Each of the upstanding arms 23 that is captured between a pair of ribs 22 has a dovetail groove 56 (FIG. 2A) formed along its right side as seen in FIG. 2A. The dovetail groove 56 is shaped and sized to receive the dovetail shaped tongue formed in the rib 22 by opposed grooves 53 on the top and bottom edges of the rib. The left-hand side of the arm 23 as seen in FIG. 2A is also formed with a dovetail groove 57 that receives the dovetail shaped tongue of the left-hand rib 22. The dovetail groove 57 on the left-hand side of arm 23 is further formed with surfaces 58 that are shaped and sized to abut against the slanted walls of the central ridge 54 formed in the rib 22 when the arm 23 is locked into position as detailed below. In this way, each arm, when locked, is forced firmly against its right-hand rib as seen in FIG. 2A and, when all arms are so locked, the entire table structure becomes mechanically coupled and locked together to form a rigid monolithic mandrel structure that resists flexure and undesirable movement during use.
The means for locking each of the arms 23 into a desired position on the mandrel table while also locking the table into its monolithic configuration is best illustrated in FIGS. 2 and 3. Each of the arms 23 extends downwardly into a groove between adjacent ribs 22 to a lower end 59. A threaded rod 61 is secured into the lower end 59 of each arm 23 and extends downwardly therefrom to a threaded lower end 62. A locking block 63 having a central bore 64 is loosely received on the rod 61 and is captured there by means of a rectangular shaped pivot block 66, washers 67, and lock nut 68, which is threaded onto the lower end 62 of rod 61. As best seen in FIG. 3, the locking block 63 and lower end of arm 23 are each machined so that together they form the dovetail grooves 56 and 57 shown in FIG. 2A. Also, on the side of the arm visible in FIG. 3, the additional abutting surfaces 58 are seen to be formed in the lower part of arm 23 and in the locking block 63.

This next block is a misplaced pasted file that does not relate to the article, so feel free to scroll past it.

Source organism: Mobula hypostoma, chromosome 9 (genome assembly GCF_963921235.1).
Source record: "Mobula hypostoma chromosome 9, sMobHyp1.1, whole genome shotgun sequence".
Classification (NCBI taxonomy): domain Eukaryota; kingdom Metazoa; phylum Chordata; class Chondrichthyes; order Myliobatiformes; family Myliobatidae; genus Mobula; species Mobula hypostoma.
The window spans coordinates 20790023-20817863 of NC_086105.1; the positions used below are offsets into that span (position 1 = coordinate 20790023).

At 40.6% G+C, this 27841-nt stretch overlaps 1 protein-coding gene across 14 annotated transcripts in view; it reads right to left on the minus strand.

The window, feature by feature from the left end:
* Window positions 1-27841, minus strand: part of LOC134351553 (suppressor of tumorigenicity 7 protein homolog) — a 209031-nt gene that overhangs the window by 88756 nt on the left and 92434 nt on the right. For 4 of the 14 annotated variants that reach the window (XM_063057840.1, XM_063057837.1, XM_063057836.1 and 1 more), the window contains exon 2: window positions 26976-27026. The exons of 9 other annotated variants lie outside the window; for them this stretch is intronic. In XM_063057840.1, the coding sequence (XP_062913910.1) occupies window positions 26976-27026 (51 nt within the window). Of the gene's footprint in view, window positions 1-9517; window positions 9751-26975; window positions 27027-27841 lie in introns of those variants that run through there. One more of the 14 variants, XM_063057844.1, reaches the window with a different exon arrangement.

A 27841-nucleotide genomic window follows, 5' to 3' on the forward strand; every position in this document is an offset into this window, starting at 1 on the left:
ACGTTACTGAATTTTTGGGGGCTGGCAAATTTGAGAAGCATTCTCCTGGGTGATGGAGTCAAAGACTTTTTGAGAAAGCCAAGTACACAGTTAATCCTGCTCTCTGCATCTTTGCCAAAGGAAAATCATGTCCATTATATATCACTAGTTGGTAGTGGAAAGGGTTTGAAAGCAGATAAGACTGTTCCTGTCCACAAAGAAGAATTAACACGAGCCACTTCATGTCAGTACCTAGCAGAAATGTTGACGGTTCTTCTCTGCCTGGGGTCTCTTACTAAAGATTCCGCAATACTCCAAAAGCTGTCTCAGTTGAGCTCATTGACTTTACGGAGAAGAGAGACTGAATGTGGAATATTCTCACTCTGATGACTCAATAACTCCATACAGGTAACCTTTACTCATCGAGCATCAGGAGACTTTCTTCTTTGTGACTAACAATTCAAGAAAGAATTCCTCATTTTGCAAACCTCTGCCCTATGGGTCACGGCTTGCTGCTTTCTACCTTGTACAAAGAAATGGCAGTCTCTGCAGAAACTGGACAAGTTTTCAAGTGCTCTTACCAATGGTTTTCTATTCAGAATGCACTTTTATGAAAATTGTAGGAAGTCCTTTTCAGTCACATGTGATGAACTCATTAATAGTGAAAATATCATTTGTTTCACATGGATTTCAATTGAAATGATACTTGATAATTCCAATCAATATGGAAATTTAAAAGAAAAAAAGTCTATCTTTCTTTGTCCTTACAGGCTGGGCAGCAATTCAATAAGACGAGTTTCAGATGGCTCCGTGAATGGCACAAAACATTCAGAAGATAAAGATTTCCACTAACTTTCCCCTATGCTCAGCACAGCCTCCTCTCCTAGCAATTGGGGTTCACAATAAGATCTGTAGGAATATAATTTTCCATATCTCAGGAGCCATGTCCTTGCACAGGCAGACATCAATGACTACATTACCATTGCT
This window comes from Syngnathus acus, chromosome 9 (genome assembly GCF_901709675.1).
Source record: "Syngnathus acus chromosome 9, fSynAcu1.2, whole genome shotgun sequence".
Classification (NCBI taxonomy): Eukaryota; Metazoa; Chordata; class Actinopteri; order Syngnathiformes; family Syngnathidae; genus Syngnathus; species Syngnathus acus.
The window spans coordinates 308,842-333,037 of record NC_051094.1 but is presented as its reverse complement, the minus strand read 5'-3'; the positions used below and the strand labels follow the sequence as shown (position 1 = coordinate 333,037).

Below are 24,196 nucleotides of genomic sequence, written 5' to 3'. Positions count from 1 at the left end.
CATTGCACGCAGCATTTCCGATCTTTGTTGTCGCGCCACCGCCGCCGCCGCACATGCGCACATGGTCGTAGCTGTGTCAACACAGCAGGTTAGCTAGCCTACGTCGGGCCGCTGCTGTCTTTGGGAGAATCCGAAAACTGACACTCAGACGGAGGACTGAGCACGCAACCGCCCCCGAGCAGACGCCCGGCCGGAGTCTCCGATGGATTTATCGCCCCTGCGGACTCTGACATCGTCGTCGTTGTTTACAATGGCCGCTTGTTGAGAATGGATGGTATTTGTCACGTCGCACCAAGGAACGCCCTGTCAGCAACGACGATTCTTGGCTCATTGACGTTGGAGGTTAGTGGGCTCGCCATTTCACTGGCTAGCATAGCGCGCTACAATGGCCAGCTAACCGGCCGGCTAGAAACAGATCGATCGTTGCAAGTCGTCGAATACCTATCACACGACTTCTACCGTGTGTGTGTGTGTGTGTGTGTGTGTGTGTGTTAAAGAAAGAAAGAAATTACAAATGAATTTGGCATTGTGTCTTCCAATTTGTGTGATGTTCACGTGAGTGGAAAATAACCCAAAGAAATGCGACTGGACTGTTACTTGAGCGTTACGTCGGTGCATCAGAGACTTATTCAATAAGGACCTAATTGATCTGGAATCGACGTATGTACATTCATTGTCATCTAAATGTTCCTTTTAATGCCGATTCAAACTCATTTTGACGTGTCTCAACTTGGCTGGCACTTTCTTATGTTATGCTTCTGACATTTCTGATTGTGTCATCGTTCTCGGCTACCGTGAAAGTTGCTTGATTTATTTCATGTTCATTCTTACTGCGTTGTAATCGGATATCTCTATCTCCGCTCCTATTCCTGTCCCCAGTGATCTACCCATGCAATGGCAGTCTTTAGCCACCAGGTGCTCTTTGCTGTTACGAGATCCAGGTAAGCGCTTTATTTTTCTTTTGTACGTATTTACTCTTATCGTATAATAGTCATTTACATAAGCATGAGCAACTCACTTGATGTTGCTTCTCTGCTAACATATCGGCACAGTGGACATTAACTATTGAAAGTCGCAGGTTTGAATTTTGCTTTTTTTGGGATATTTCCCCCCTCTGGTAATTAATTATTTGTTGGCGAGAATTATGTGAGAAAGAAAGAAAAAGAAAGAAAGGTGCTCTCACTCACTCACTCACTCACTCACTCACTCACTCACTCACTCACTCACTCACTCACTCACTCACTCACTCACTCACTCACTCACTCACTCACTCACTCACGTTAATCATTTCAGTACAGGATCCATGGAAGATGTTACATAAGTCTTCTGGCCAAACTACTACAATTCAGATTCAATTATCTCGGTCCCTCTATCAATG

A cylindrical pivot bearing 71 is captured in cylindrical grooves formed in the bottom of the locking block 63 and the top of the pivot block 66 on one side of the rod 61. A small hydraulic piston assembly 72 is embedded within the block 63 and has its piston 73 extending downwardly to engage the top portion of the pivot block 66 as shown. A hydraulic supply line 74 is configured selectively to deliver hydraulic fluid under pressure to the piston assembly 72 thus extending the piston 73 against the pivot block 66. When this happens, the pivot block 66 pivots about pivot pin 66 downwardly to the left in FIG. 3, thus imparting upward force to the locking block 63 forcing it toward the bottom of the arm 23. As can be appreciated from FIGS. 2 and 2A, this causes the dovetail shaped grooves formed in the arms and locking block to clamp down onto the respective dovetail shaped tongues of the corresponding ribs thus locking the arm securely in position on its ribs. In addition, when so locked, the abutting surfaces 58 firmly engage the sloped walls of central ridges 54 thus forcing the arm 23 tightly against the left side surface 48 of the right-most rib as seen in FIG. 2A. Thus, the arm becomes locked tightly between the ribs and is secured against side-to-side movement. In addition, when all of the arms of the mandrel table assembly are thus locked into position, the entire assembly becomes tightly mechanically coupled and locked together to form an extraordinarily rigid monolithic mandrel structure that is virtually free of undesirable flexing and bending even under the extreme forces and pressures applied during use of the machine. To unlock the arms and the mandrel table, hydraulic pressure is simply released through supply line 74, which lowers the locking block 63 allowing the arms to slide freely along the ribs between which they are captured.
FIG. 4 is a top plan view of a portion of the mandrel table assembly 19 showing the cross-sectional shapes of the upstanding arms and the threaded rods by means of which the arms are moved along their respective ribs. More specifically, the arms 23 are seen to be positioned between their respective ribs so that they can move past one another along the table. Threaded rods 46 are threaded through respective bores 45 (FIG. 2) so that rotation of one of the rods 46 moves the corresponding arm 23 to the left or right as seen in FIG. 4 across the width of the bed of the mandrel table assembly 19.